US lawmakers rejected hard-line conservative Jim Jordan’s bid for speaker of the US House of Representatives for a second time on Wednesday, as the leadership vacuum paralysing Washington entered a 15th day with no clear resolution in sight.
The lower chamber of Congress has been in a tailspin since Republican speaker Kevin McCarthy was ousted by his party’s far right on October 3 — unable to address a looming government shutdown or war in the Middle East.
Jim Jordan, an acolyte of scandal-engulfed Donald Trump, could only afford to lose four Republicans, but 22 of his colleagues rejected his candidacy in the second ballot — two more than were against him a day earlier.
The Israel-Hamas conflict, a renewed push for aid to Ukraine and the threat of a government shutdown have dramatically upped the stakes, with Republican aides hoping the urgent need for Congress to respond would unite the fractured party.
But Mr Jordan’s centrist colleagues, already wary of his hard-right politics, voiced irritation over a concerted effort to whip extra votes for the 59-year-old former wrestling champion.
“Each day that passes without a speaker of the House is a national security risk,” said Jordan supporter and California Republican David Valadao.
“I voted for the Republican Conference’s nominee for speaker because we must get back to work, and we cannot do that until we have a speaker.”
Mr Jordan’s second defeat compounded growing angst around the speaker’s race and disarray within the Republican Party, with no immediate plans for a third vote and many — including Valadao — pushing to expand the limited powers of the largely ceremonial caretaker speaker.
No clear alternative
Jim Jordan, the chairman of the powerful Judiciary Committee, will be expected to show significant progress if he takes the contest to a third round, but the holdouts appear to be dug in.
His Republican opponents met after voting against him for the first time Tuesday and nearly all reaffirmed their objections, with some predicting Jordan would only hemorrhage more support.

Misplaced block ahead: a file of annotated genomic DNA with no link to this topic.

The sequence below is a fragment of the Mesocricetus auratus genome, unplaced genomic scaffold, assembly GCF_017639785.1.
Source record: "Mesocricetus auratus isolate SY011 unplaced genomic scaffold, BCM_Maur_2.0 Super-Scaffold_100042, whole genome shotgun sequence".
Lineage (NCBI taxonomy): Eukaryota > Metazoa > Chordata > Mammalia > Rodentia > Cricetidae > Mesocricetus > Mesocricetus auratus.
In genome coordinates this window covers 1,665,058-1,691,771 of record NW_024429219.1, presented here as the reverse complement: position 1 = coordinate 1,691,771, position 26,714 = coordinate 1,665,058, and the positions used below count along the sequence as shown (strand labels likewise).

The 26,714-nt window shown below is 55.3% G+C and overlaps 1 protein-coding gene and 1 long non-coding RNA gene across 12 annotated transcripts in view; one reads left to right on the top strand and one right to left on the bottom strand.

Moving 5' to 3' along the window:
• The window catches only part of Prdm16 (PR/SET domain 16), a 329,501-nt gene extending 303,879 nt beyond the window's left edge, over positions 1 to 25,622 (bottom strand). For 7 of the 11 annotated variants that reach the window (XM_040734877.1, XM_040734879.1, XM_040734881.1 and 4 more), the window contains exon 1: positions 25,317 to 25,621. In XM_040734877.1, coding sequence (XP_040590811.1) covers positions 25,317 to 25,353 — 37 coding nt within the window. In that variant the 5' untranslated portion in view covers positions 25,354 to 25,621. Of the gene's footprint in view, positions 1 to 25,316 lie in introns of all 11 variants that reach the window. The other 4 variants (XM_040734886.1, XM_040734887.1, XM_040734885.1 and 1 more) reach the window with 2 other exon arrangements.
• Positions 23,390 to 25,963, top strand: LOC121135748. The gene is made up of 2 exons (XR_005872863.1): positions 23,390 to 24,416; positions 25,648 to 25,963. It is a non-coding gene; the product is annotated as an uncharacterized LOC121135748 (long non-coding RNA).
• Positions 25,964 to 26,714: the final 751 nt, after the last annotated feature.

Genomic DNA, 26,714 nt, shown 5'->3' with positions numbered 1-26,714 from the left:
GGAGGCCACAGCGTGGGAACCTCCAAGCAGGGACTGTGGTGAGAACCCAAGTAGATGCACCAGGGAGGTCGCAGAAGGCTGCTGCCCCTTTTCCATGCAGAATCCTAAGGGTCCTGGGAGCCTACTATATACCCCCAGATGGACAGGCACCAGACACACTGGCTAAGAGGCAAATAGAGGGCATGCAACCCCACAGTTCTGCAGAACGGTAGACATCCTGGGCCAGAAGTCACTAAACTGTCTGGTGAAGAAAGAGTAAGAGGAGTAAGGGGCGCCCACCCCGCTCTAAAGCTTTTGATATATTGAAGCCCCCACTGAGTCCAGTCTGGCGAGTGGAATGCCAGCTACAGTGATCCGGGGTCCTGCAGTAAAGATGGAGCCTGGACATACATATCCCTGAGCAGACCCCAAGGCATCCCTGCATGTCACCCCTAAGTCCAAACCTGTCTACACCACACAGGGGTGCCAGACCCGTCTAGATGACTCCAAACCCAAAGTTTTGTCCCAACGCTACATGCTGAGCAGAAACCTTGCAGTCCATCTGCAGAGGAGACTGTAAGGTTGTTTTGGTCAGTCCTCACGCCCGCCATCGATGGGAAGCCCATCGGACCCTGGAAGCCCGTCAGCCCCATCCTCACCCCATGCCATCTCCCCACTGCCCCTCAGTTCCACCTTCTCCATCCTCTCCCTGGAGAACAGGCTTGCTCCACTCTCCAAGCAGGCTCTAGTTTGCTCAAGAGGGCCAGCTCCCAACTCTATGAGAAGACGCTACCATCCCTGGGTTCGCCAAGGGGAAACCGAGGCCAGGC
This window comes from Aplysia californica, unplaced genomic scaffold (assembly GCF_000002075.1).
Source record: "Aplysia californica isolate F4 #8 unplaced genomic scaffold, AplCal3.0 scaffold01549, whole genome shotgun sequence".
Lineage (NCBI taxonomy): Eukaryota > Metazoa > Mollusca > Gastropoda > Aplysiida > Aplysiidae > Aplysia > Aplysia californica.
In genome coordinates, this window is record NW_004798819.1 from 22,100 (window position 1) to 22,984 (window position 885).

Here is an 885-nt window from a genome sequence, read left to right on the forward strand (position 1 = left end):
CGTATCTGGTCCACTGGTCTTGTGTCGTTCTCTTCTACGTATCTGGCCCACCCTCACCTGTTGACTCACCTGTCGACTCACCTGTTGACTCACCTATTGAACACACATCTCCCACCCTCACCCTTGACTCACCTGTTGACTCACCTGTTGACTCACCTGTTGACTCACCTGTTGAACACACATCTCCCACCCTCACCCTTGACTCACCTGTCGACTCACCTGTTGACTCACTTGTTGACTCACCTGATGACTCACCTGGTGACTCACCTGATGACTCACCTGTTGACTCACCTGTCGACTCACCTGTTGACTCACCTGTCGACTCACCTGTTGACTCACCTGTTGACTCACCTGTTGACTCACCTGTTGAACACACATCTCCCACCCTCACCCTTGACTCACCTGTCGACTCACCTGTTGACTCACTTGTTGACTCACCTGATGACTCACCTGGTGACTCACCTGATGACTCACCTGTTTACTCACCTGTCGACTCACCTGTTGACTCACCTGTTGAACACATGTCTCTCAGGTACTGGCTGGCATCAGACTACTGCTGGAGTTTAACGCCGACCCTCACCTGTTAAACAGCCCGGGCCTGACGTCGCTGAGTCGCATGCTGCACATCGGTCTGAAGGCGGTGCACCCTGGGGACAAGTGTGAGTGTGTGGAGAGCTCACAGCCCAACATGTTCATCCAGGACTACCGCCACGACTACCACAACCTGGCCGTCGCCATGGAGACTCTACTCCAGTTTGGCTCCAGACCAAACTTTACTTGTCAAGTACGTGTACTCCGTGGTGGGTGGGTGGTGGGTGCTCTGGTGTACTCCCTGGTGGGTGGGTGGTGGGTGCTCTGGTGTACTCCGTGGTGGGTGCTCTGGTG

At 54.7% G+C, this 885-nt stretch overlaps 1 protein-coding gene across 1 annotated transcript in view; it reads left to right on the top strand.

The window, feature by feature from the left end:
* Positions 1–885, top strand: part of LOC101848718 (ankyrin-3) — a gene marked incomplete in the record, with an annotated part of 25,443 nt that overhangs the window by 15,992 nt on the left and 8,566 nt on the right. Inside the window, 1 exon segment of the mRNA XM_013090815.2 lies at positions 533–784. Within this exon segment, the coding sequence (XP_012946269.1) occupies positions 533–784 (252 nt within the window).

The Ohio lawmaker has little of the goodwill among the rank-and-file that McCarthy spent years cultivating and it is unlikely that they would indulge him in the 15 rounds of voting that it took to get his predecessor elected.
Party strategists worry that Jordan going backwards could herald days of further deadlock, as there is no obvious alternative with the support and the profile to corral a party that has become synonymous with division and dysfunction.
“And why run for the mayor of a city that’s just been nuked?” asked online politics outlet Punchbowl News.
There is momentum behind a push to formally appoint caretaker speaker Patrick McHenry for a limited period of perhaps a few months — expanding his purely ceremonial powers so that he can bring legislation to the floor.
“After two weeks without a speaker of the House and no clear candidate with 217 votes in the Republican conference, it is time to look at other viable options,” Ohio congressman Dave Joyce said in a statement reported by politics newspaper The Hill.
“By empowering Patrick McHenry as Speaker Pro Tempore we can take care of our ally Israel until a new Speaker is elected.”
(Except for the headline, this story has not been edited by NDTV staff and is published from a syndicated feed.)